I’ve put off this piece for about a day. But John Morris, the only friend I ever had who made it to 100, has passed away. He’s the most famous photo editor ever in journalism having worked at the New York Times, The Washington Post, Life magazine, and National Geographic. John sort of invented the whole thing at a place you wouldn’t think of– Ladies Home Journal. He was there when Robert Capa started the famed Magnum Photo agency. John was there in the room when Robert Kennedy was killed. You can read a brilliant history here. On Saturday the New York Times devoted an entire page to him.
When I asked him last year about Olivia deHavilland, who lives in Paris had just turned 100 herself– did he know her? He answered, “Of course, we have drinks.” Let’s put it this way– when we first met 31 years ago, he was not that impressed about all our various connections to the Picasso family. He’d met Pablo Picasso and all the characters — long gone– who could fill a John Richardson book.
John had three wives, and three marriages of 20 years apiece. His last wife, Tana Hoban, was a very successful children’s book author and photographer. She was the sister of novelist Russell Hoban and one of the most delightful people I’ve known– a real twinkle in her eye always. They moved to Paris and I met them in their first apartment on the Ile Saint-Louis through my friend, the food writer and cookbook author Martha Shulman, in 1986. Friendships were ignited and they never ended. Later John and Tana moved to a Soho style loft in the Marais right off the Place des Vosges. They were regulars at Chez Janou. They were stars.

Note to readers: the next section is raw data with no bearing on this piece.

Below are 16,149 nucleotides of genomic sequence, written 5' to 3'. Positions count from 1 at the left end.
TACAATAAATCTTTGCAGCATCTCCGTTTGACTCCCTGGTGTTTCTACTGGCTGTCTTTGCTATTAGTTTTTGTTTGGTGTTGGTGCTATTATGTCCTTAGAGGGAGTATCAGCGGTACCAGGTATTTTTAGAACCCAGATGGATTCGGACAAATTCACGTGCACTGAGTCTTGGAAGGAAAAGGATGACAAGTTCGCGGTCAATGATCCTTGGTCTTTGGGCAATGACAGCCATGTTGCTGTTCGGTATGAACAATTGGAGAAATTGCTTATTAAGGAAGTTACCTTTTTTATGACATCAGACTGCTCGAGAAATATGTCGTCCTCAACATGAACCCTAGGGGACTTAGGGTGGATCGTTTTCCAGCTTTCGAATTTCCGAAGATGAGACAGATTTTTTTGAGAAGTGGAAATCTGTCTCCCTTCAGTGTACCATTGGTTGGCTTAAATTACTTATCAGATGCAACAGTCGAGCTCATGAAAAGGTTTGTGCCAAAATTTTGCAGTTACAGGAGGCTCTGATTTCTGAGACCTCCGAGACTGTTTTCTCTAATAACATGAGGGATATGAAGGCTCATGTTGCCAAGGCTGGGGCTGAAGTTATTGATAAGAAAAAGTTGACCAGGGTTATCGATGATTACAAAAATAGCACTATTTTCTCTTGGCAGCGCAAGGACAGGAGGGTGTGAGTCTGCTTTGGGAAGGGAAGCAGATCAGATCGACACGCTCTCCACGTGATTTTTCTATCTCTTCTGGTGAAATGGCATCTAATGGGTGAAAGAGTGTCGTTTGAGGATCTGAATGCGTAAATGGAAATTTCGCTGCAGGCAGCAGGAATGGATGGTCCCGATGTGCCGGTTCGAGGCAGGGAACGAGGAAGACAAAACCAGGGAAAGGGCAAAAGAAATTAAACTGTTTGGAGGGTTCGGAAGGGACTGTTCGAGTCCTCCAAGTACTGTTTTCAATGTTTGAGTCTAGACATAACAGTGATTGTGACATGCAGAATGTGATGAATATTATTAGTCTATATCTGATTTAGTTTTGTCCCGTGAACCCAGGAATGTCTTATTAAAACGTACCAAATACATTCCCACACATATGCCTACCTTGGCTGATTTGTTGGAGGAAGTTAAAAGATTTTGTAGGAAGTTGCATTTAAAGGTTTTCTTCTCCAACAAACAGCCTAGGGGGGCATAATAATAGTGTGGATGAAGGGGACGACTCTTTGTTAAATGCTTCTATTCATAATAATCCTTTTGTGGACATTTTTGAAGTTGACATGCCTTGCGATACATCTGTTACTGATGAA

When Tana became ill a few years ago, John– who was well into his 80s–drove back and forth to her suburban nursing home. He was as devoted as if they’d been married all their lives. He continued to work on his photos, lecturing, and publishing. John and Tana were very involved in Democratic politics as ex-pats and hosted countless meetings at their place against Reagan, both Bushes, and so on. John was vehemently against Trump. His online newsletters (which he composed, he picked up IOS fast) were treasured gifts.
For someone who rounded 90, John was incredibly busy and active. When I’d get to Paris, usually on the way to the Cannes Film Festival, he was making plans or just returning from a trip. After Tana died, he acquired a lovely lady friend who was “much younger,” John joked– she was a young thing of 84. With his silky white hair and his appetite for adventure, John was like the Indiana Jones of photography. Plus, he had all those great stories of heroics from the newsroom to the front line. And believe me, when he was in New York, it was hard to get on his dance card because so many editors in chief around town wanted to see him.
John only became ill really for the first time last fall as his 100th birthday approached. It seemed hard to believe this life force was going to come to an end. It didn’t right away, but really, what else could he do? He’d done it all. I can’t believe when I go to Paris this fall he won’t be there. It’s the end of an era for his family, his followers, his editors, and for his friends. But he will remain distinct in our lives forever and he will be missed — as will Tana– sorely. I’ll visit Chez Janou to raise a glass of red wine and say goodbye.